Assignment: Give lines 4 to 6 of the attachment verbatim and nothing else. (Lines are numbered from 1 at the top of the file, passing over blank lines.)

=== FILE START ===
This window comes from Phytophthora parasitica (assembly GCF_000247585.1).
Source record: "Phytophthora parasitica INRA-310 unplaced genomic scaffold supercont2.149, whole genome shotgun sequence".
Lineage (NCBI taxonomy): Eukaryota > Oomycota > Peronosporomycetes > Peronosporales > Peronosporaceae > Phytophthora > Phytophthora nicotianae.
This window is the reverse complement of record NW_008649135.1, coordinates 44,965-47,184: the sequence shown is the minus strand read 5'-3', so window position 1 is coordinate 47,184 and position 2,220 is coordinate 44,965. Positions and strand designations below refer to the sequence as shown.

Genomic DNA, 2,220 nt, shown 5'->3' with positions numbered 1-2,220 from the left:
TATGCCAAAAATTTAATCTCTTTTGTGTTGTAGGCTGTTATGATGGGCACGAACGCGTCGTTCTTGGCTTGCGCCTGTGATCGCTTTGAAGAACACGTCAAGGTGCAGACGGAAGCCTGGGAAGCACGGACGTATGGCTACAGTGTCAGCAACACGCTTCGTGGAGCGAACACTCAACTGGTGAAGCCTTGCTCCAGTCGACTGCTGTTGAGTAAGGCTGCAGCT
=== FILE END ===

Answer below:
This window is the reverse complement of record NW_008649135.1, coordinates 44,965-47,184: the sequence shown is the minus strand read 5'-3', so window position 1 is coordinate 47,184 and position 2,220 is coordinate 44,965. Positions and strand designations below refer to the sequence as shown.

Genomic DNA, 2,220 nt, shown 5'->3' with positions numbered 1-2,220 from the left:
TATGCCAAAAATTTAATCTCTTTTGTGTTGTAGGCTGTTATGATGGGCACGAACGCGTCGTTCTTGGCTTGCGCCTGTGATCGCTTTGAAGAACACGTCAAGGTGCAGACGGAAGCCTGGGAAGCACGGACGTATGGCTACAGTGTCAGCAACACGCTTCGTGGAGCGAACACTCAACTGGTGAAGCCTTGCTCCAGTCGACTGCTGTTGAGTAAGGCTGCAGCT